Make in India is an ideal platform for the Russian defence industry: expert
The Indian military equipment market is undergoing a rapid transformation. To begin with, India’s network of foreign partners in this field is widening. While Israel and the U.S. came into the Indian market in the 1990s and 2000s respectively, other military exporters such as Japan and South Korea entered quite recently. Today almost all of the world’s leading military producers (with the exception of China) are present in the country.
Another trend comes from India’s rapid economic growth, which leads to a subsequent growth in the country’s resource potential and an increase in demand for expensive military equipment. Between 2008 and 2016, the U.S. sold India a number of expensive С-130J and С-17 military transport aircraft, P-8I long-range, multi-mission maritime patrol aircraft and AH-64 Apache multi-role combat helicopters. The overall worth of these deals was $16 billion.
Another major deal was made with France in 2016. Within the Medium Multi-Role Combat Aircraft (MMRCA) programme, the Indian Air Force (IAF) bought 36 Dassault Rafale fighter aircraft for a striking 8 billion euros ($10 billion). They will be supplied in 2019-21. This deal is also notable given that the country planned to spend the same sum on importing 18 and manufacturing 108 aircraft in India.
Yet, the third and most important trend in the Indian market is the call for localization of military production in the country announced within the Make In India policy. Given the fact that the recent deals with France and the U.S. directly contradict this initiative, Make in India is far from being implemented in practice at the moment.
The first two trends make it more difficult for Russia to compete in the Indian market. Products of Russian companies are positioned on a mid-price range level, therefore, India’s switch to more expensive products, (as well as growing competition) creates obstacles for Russian exports to India.
Make in India
On the other hand, the third trend, that is the implementation of the Make In India policy, opens up new opportunities for Russian companies. Russia is the only country that has huge experience of licensed production of its military equipment in India. In fact, ever since the Soviet Union entered the Indian market in 1960s, Moscow worked according to the Make In India principle.
Even the first projects of supplying MiG-21 second generation aircraft included a license transfer allowing their production in India. This practice continued with new MiG-23 and MiG-27 aircraft and reached its peak with the implementation of the Su-30MKI programme. Russia was also quite actively cooperating in other projects, such as in ship building in Indian shipyards, as well as in producing T-72C and T-90C tanks for the Indian Army.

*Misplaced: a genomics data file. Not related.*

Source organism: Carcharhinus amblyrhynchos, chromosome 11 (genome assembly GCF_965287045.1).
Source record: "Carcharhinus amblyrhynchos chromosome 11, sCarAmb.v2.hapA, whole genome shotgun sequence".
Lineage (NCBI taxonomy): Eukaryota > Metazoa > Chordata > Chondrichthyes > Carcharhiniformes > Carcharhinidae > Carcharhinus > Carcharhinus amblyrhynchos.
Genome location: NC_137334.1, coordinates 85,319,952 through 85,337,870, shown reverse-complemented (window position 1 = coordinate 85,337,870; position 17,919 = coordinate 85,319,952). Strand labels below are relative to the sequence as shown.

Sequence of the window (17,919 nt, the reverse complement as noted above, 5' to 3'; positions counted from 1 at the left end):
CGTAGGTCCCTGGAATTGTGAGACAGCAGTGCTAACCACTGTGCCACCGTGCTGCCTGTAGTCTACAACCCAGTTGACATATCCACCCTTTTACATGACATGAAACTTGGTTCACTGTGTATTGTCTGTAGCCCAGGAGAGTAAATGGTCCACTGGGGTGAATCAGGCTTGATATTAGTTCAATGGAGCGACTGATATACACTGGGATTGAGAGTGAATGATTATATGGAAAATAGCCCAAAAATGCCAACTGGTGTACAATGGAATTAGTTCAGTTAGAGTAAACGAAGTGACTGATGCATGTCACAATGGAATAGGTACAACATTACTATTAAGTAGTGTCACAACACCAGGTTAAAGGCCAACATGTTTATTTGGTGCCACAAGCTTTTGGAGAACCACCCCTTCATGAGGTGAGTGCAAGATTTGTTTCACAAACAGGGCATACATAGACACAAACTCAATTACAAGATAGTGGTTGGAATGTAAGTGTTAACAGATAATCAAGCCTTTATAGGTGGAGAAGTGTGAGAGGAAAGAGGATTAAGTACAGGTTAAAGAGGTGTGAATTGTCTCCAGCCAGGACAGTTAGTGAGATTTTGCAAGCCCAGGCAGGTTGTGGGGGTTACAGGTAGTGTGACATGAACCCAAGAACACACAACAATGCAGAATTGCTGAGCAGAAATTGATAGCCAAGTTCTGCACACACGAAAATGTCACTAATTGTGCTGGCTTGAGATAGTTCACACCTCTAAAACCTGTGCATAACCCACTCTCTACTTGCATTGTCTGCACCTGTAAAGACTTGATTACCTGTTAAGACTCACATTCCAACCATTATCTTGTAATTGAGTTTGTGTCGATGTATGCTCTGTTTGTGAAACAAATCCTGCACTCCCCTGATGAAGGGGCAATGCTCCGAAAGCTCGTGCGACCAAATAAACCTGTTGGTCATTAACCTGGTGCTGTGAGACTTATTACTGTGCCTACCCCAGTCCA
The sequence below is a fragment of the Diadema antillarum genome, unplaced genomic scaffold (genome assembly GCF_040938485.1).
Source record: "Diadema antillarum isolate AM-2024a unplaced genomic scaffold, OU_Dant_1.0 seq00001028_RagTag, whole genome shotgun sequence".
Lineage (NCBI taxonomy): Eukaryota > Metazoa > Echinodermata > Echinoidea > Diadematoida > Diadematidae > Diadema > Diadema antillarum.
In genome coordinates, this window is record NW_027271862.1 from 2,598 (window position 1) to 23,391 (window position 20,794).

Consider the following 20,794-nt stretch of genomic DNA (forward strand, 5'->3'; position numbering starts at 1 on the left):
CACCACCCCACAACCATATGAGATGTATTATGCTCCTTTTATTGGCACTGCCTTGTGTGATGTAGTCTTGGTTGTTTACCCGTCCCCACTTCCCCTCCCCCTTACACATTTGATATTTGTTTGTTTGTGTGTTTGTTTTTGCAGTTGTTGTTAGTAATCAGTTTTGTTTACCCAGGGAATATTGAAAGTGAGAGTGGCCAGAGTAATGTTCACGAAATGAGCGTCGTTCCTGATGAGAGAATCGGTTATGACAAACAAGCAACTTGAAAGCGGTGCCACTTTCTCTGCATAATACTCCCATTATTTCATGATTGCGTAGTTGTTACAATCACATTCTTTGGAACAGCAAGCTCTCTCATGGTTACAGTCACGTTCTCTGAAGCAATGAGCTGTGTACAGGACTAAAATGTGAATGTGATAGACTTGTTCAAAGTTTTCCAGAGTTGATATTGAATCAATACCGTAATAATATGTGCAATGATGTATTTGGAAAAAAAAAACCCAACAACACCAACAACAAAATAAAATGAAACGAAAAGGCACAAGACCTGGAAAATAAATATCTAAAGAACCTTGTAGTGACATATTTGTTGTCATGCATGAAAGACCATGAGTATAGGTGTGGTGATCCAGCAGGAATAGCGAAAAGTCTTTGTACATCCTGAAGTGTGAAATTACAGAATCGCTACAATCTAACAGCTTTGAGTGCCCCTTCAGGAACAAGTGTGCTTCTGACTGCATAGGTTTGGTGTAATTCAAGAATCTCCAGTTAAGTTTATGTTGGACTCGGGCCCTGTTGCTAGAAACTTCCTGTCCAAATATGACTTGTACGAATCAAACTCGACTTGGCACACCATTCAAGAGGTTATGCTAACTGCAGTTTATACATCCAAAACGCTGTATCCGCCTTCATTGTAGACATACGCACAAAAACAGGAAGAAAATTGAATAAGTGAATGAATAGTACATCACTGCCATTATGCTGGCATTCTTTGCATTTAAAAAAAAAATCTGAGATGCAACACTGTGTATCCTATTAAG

Notwithstanding growing competition, Russia maintains its position in the Indian market. Russia’s annual defence exports to India remain around $4 billion accounting for about 28 per cent of total exports. India is the largest importer of Russian military products, and this is not that surprising given that India is the second largest global importer of military products after Saudi Arabia and has every chance to occupy first place in the future.
Russia maintains the position of the largest producer of military equipment to India, at least before the beginning of Rafale supplies. Notwithstanding the signed contracts, the U.S. has supplied $16 billion-worth of defence products to India since 2008 – this is an average of $2 billion a year, which is lower than Russia.
One might expect the implementation of a number of joint Russia-India initiatives in the short term. First, the sides might move towards the modernization of the Indian Air Force (IAF), after they complete the Su-30MKI programme in 2019. By then the IAF will possess around 270 aircraft and all of them will need to be modernized to the Sukhoi Super 30 level. Done without any large financial costs, this will boost the IAF’s military capability while following Make In India principles, using Indian facilities.
Second, there is progress in fifth generation fighter aircraft (FGFA) programme, which is a joint Russia-India project of creating, producing and marketing an aircraft that will become a centrepiece of the IAF in the 21st century.